For our power consumption testing, we have the drive connected to the system as a secondary drive. To record the wattage, we use an Amprobe AM-270 multimeter connected in line with the 5v power on our SATA power cable to the drive. The multimeter records the min/max amperage draw from the drive over our testing period.
We also record the drive’s sequential and random read and write power draw using Iometer. We then take the values recorded and calculate the wattage of the drive. Some of the results may seem high compared to a standard notebook HDD because as these are peak values under load. When we see average power draw, SSDs are still more power efficient because they only hit max power for a short period of time.
Overall, we see that the 1TB is much lower in power consumption than the other two capacities in almost all areas beside sequential write. Also, it is apparent that the 500GB uses the most out of the three on most of the tests. Furthermore, there is a huge percentage leap in power consumption when comparing the three capacities when idling. The power used for idle for the 250GB is six times more than that of the 1TB and the power used for the 500GB is almost two and a half times that. So, if power consumption is a concern for you, you are best off going with the largest capacity model.
REPORT ANALYSIS AND FINAL THOUGHTS
One of the great things about being a SSD review site is that we get to assist companies in unbiased performance evaluations. This includes not only benchmarking the SSDs and verifying their listed performance specs, but we also get to aid companies in finding bugs in their products. If such a case is to arise, we gladly notify them and work to resolve the issue in a timely manner. During our initial testing with the SandForce variants of the Elukro Pro Performance SSDs we saw some lower than expect write speed results. In no time, they traced the issue to an issue between the SSD and Windows 8 operating system and they released a new firmware update to fix the issue. After receiving the new firmware performance was right where it should have been! So, if you currently have one of these SSDs and Windows 8 or 8.1, check out their website or contact them for a firmware update to get some faster speeds out of your SSD!
Having said that, let’s get on with the analysis. The Eluktro Pro Performance line of SSDs are a great first step in market for Eluktronics. They have capacities that suit the needs of almost anyone. All of the capacities under the 960GB are made with the proven SandForce SF-2281 controller while the 960GB and 1TB capacities utilize the newer and widely used Silicon Motion SM2246EN controller. The SandForce controller that was put into these SSDs is one of the old guard and lower performance when put through synthetic tests. This point, however, doesn’t affect how this performs in real world tests as a consumer product. This is why we like to benchmark with PCMark alongside the synthetic tests as it gives us a better perspective on relative real world performance. In the PCMark 8 tests we see how well the older controller stacks up, throughout all of the phases the latency is very low and the bandwidth is very high with little deviation. On the opposite side the Silicon Motion controller is more optimized for consumer workloads, edging out slightly there.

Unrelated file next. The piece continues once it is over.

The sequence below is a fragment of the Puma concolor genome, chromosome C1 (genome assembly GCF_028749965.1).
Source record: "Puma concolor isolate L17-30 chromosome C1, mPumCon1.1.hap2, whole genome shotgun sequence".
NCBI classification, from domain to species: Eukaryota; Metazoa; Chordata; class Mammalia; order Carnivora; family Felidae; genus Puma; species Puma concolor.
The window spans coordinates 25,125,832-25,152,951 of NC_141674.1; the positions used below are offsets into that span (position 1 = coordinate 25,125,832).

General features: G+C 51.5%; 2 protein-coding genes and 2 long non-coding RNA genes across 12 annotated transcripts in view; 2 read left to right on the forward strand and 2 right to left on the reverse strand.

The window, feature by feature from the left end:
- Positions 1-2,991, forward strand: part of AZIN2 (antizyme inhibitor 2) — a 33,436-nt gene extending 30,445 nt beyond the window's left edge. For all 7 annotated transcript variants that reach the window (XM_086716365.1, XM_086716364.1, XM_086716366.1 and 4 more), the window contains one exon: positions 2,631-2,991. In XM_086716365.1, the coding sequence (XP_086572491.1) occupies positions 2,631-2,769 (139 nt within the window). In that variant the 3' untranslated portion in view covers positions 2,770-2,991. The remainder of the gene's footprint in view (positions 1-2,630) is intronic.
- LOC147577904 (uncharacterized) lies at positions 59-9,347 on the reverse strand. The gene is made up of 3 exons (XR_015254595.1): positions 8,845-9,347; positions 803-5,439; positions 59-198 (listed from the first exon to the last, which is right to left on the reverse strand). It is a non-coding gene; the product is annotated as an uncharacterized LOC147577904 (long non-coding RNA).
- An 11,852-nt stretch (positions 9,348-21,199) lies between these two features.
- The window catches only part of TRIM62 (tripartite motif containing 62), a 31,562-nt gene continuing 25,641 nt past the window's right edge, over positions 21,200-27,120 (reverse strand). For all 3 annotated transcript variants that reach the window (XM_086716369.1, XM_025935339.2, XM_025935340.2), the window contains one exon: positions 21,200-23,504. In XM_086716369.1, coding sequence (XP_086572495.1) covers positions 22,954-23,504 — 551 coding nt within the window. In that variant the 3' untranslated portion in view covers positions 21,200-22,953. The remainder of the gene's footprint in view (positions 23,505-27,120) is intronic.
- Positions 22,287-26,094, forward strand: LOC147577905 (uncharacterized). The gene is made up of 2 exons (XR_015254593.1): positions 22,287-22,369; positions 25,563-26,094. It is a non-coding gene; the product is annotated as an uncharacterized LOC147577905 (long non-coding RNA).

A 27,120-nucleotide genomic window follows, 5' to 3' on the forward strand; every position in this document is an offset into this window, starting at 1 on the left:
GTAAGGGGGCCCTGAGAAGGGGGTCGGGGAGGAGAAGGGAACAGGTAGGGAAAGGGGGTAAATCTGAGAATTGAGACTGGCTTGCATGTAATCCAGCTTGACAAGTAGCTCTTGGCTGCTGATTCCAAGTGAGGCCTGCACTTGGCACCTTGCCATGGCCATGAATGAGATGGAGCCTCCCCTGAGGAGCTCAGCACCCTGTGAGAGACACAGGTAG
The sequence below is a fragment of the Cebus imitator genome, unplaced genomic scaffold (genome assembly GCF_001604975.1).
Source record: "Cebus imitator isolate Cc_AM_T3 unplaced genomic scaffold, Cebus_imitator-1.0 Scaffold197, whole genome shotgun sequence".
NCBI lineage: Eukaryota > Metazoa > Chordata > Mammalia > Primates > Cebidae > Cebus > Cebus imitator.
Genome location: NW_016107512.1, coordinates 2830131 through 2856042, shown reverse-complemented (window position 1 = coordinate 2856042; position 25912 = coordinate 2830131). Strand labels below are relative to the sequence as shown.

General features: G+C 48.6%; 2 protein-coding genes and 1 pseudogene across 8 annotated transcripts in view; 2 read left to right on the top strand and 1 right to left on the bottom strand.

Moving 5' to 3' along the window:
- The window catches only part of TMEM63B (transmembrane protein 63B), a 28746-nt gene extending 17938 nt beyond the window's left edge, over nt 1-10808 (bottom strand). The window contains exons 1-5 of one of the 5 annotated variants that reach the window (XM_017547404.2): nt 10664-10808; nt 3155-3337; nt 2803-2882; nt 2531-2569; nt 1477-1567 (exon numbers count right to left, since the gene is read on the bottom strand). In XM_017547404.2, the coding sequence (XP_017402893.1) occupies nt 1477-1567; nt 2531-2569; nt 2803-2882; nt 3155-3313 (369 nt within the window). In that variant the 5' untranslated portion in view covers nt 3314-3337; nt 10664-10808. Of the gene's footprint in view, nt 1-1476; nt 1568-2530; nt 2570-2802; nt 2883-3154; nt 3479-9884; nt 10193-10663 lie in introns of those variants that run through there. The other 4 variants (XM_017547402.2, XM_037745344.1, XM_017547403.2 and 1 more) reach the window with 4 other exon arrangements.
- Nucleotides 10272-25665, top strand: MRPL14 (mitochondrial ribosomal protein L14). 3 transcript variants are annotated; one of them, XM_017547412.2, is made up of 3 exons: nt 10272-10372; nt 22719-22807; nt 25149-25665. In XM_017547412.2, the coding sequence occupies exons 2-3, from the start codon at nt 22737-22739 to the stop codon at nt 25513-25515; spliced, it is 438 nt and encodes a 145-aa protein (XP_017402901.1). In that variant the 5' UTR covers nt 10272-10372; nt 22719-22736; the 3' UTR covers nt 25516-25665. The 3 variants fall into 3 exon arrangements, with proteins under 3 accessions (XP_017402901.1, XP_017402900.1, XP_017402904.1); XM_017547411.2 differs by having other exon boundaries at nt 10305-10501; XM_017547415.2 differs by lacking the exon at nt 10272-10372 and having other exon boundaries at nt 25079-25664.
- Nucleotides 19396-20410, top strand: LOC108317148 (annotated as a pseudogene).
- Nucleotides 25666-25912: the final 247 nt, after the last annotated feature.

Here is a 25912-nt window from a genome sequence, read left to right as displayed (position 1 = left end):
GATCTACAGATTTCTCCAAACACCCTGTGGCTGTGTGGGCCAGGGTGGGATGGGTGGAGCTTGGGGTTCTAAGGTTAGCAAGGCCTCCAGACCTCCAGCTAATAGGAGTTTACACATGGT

Also, during the synthetic tests we saw that the capacities with the SandForce had higher write speeds, maxing out at 534MB/s, while the 1TB Silicon Motion powered model had higher read speeds, maxing at 560MB/s. Finally, when looking at our power testing results we can come to one notable conclusion, going with the larger capacity model will yield slightly better power efficiency. So, if that is a concern for you, go big or go home!
With the ever increasing demand of SSDs, controller and NAND manufacturers are able to sell components and reference designs to third parties at cheaper and cheaper prices. This in turn helps increase competition in the SSD market as well as drive prices down for consumers. It was just a few years ago when SSDs were over $2/GB and even $3/GB! Now, we have SSDs in that are almost near $0.30/GB! Now more people can have high capacity, high performance storage that doesn’t really break the bank. Most of the time people can live off of a single 500GB SSD and they are set for years, and now you can get that for under $200. For those who need a bit more they have the option to go to 1TB or, if not, they can save some cash and buy a 250GB for just a Benjamin ($100)!
Eluktronics Eluktro Pro Performance line of SSDs deliver good performance and decent overall value. To be a new third party SSD producer that is able to price competitively while at the same time assembling their SSDs in the USA is impressive. Eluktronics has definitely made a smart choice going with the strongly proven controllers and reliable synchronous NAND in their Eluktro Pro Performance SSDs. Not only that, but they have some very good customer support based on what we have experienced by speaking with them and reading customer reviews online. If you are looking for another SSD option or if you weren’t sure about these SSDs until now, definitely add them to your comparison list, you won’t be disappointed.